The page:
line); St. Stephen's Episcopal Church (about 500 feet away); Dr. Joseph Johnson House   (about 600 feet away); Harleston Boags Funeral Home (about 600 feet away); Emanuel African Methodist Episcopal Church (about 700 feet away); Emanuel A.M.E. Church (about 700 feet away); Emanuel AME Church (about 700 feet away); William C. McElheran House (about 800 feet away); St. Peter's Catholic Church (approx. 0.2 miles away); The Moses C. Levy House (approx. 0.2 miles away). Click for a list of all markers in Charleston.
 
Regarding 14 George Street. In 1826 the house left family hands, and the owners have changed numerous times. Once the mansion served as the headquarters of Charleston city water works and recently served as the office for Charleston’s world-famous Spoleto festival,(one of the world's major performing arts festivals).
 
Also see . . .
1. American Revolution. org; Rebecca Motte. When an attack upon Charleston was apprehended, and every man able to render service was
14 George Street   Middleton-Pinckey House image. Click for full size.
Historic American Buildings Survey, Library of Congress
4. 14 George Street   Middleton-Pinckey House
Historic American Engineering Record : Habs SC,10-CHAR,98--6
summoned to aid in throwing up intrenchments for the defence of the city, Mrs. Motte, who had lost her husband at an early period of the war, and had no son to perform his duty to the country, despatched a messenger to her plantation, and ordered down to Charleston every male slave capable of work. Providing each, at her own expense, with proper implements, and a soldier's rations, she placed them at the disposal of the officer in command. The value of this unexpected aid was enhanced by the spirit which prompted the patriotic offer. (Submitted on January 2, 2012, by Mike Stroud of Bluffton, South Carolina.)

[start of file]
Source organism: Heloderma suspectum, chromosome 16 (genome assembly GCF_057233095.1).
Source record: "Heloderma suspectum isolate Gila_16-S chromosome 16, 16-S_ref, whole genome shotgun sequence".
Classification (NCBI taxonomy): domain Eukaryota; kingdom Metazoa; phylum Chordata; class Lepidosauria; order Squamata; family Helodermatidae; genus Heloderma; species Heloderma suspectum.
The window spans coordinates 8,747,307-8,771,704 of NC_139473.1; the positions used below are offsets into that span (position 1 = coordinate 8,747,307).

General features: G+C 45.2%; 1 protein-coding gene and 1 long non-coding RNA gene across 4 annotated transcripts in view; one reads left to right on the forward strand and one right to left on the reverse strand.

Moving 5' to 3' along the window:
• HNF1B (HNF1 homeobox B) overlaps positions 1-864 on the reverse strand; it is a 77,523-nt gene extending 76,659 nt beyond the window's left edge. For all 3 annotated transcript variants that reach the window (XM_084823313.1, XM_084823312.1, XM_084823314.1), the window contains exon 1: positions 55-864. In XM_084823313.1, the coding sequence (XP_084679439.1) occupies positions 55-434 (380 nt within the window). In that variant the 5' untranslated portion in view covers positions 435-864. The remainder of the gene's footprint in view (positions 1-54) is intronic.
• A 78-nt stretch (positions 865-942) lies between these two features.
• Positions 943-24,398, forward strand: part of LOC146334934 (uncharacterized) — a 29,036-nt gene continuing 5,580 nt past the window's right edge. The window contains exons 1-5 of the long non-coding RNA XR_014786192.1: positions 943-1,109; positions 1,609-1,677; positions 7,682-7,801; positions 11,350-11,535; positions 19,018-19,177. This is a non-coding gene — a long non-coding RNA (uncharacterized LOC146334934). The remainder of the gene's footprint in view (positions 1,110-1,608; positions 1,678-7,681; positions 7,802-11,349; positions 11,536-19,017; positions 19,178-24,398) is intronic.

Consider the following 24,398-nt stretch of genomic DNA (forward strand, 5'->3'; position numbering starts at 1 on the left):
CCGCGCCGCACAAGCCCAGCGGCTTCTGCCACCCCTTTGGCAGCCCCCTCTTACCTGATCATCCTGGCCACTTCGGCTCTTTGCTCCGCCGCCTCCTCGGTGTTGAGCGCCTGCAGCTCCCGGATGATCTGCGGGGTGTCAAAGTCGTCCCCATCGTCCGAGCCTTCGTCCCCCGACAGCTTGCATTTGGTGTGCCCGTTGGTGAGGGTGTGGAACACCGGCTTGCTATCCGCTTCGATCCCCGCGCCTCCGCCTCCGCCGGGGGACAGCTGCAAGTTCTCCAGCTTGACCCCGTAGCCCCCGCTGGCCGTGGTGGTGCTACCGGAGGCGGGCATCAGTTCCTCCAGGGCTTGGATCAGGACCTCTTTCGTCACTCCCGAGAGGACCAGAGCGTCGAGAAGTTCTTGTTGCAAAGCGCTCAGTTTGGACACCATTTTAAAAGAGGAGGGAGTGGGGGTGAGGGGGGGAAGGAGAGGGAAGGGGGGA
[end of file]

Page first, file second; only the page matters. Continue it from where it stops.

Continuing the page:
2. Southern Graves-From the Life of General Thomas Pinckney. During the Siege of Charleston, Pinckney was stationed at the Horn redoubt, a mason fortification built along King Street. A piece of it still remains today. (Submitted on January 2, 2012, by Mike Stroud of Bluffton, South Carolina.) 

3. Thomas Pinckney. Thomas Pinckney (October 23, 1750 – November 2, 1828) was an early American statesman, diplomat and veteran of both the American Revolutionary War and the War of 1812. (Submitted on June 19, 2012, by Brian Scott of Anderson, South Carolina.) 
 
14 George Street   Middleton-Pinckey House, rear view image. Click for full size.
Historic American Buildings Survey, Charles N. Bayless, circa 1978
5. 14 George Street   Middleton-Pinckey House, rear view
Historic American Engineering Record: Habs SC,10-CHAR,98--9
Mrs. Jacob Motte (Rebecca Brewton), as mentioned image. Click for full size.
Jeremiah Theus , The Metropolitan Museum of Art, circa 1758
6. Mrs. Jacob Motte (Rebecca Brewton), as mentioned
Thomas Pinckney<br>October 23, 1750 – November 2, 1828 image. Click for full size.
Library of Congress Prints and Photographs Division, `
7. Thomas Pinckney
October 23, 1750 – November 2, 1828
 
 
Credits. This page originally submitted on , by Mike Stroud of Bluffton, South Carolina. This page has been viewed 790 times since then and 21 times this year. Photos:   1. submitted on , by Mike Stroud of Bluffton, South Carolina.   2, 3, 4, 5, 6, 7. submitted on , by Mike Stroud of Bluffton, South Carolina. This page was last revised on June 16, 2016.
Paid Advertisement